9. The system according to claim 7, wherein each of said first delay modules cyclically delays each said respective copy of signal.
10. The system according to claim 6, wherein said transmit delay module includes a phase shifter, coupled with said beam pattern former, said phase shifter shifting the phase of each of said copies of said signal by a respective phase shift.
11. The system according to claim 6, wherein said beam pattern former adjusts each of the delayed copies of said signal.
12. The system according to claim 11, wherein said beam pattern former includes a beam forming matrix.
13. The system according to claims 12, wherein said beam forming matrix is an orthonormal rotation matrix.
14. The system according to claim 12, wherein said beam pattern former forms said beam pattern by multiplying said delayed copies of said signal by said beam forming matrix.
15. The system according to claim 6, wherein the directions of said at least one beam of said beam pattern is essentially confined in an angular sector.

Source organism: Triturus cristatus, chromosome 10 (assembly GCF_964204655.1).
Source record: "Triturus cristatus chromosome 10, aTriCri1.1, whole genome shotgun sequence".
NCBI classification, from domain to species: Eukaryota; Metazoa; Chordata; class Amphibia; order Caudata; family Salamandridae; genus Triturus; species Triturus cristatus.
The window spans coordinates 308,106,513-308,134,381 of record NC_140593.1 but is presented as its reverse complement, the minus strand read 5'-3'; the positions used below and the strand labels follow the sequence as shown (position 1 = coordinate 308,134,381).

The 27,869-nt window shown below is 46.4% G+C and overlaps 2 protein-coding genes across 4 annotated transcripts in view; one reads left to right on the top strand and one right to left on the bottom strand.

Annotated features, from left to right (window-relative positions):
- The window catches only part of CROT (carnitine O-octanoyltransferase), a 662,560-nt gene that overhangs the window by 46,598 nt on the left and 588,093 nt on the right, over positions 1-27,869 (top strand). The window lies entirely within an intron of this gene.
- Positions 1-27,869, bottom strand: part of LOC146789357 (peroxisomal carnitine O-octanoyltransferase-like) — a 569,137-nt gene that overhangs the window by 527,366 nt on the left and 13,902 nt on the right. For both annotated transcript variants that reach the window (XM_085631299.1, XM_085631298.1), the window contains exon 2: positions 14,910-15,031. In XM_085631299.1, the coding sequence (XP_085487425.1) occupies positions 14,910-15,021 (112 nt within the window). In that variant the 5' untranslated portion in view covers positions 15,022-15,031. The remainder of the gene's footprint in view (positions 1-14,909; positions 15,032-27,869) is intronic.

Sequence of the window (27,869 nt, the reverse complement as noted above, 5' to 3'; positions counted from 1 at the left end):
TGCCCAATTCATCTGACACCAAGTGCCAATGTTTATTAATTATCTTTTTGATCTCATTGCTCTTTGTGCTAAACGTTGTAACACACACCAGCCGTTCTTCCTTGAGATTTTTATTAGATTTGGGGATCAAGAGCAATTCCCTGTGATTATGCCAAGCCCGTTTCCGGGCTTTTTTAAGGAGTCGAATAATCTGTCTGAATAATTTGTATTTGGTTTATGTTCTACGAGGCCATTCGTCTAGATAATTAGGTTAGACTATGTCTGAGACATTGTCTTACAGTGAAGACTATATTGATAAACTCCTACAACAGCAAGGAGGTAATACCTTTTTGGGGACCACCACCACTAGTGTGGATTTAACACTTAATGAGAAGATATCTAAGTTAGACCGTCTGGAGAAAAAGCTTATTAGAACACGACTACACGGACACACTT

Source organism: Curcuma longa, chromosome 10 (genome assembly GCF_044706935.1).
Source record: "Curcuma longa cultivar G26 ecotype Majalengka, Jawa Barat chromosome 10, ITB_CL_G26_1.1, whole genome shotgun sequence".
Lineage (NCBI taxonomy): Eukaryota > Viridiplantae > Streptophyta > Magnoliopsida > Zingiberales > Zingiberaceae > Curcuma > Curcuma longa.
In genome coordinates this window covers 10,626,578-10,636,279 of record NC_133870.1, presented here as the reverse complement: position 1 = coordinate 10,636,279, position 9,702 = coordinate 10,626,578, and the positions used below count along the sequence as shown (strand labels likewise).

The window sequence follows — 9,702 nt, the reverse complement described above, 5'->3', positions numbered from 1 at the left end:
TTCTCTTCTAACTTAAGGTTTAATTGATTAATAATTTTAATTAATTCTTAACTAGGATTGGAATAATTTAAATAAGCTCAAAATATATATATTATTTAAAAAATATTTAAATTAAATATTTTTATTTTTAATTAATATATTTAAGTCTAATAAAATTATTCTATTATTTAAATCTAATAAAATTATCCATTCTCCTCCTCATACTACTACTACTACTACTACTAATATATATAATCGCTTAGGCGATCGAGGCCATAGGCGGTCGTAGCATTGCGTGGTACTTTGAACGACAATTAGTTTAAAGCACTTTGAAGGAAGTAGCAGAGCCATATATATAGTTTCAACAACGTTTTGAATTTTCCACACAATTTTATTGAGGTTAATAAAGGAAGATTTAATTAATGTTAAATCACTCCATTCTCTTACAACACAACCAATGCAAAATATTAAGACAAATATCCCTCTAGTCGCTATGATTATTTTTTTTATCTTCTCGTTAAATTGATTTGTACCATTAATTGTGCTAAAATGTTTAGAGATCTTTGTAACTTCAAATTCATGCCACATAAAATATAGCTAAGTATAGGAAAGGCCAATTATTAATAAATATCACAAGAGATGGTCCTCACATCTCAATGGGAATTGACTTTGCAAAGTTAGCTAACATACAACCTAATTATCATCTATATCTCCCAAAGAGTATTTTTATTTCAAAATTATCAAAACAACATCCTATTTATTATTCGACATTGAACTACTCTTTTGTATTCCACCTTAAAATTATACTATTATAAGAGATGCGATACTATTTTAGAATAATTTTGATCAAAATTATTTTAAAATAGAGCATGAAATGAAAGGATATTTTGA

16. The system according to claim 15, wherein said beam pattern former produces said beam pattern, which exhibits said at least one beam essentially confined in said angular sector, by producing a larger number of said transmit signals then said copies of said signal.
17. The device according to claim 6, wherein said frequency dependent beam shifter includes a plurality of angular shift delay modules, each of said angular shift delay modules being coupled with said beam pattern former, each of said angular shift delay modules, delaying a respective one of said transmit signals by a respective angular shift delay.
18. The system according to claims 17, wherein each of said respective time delay is on the order of said signal sample period.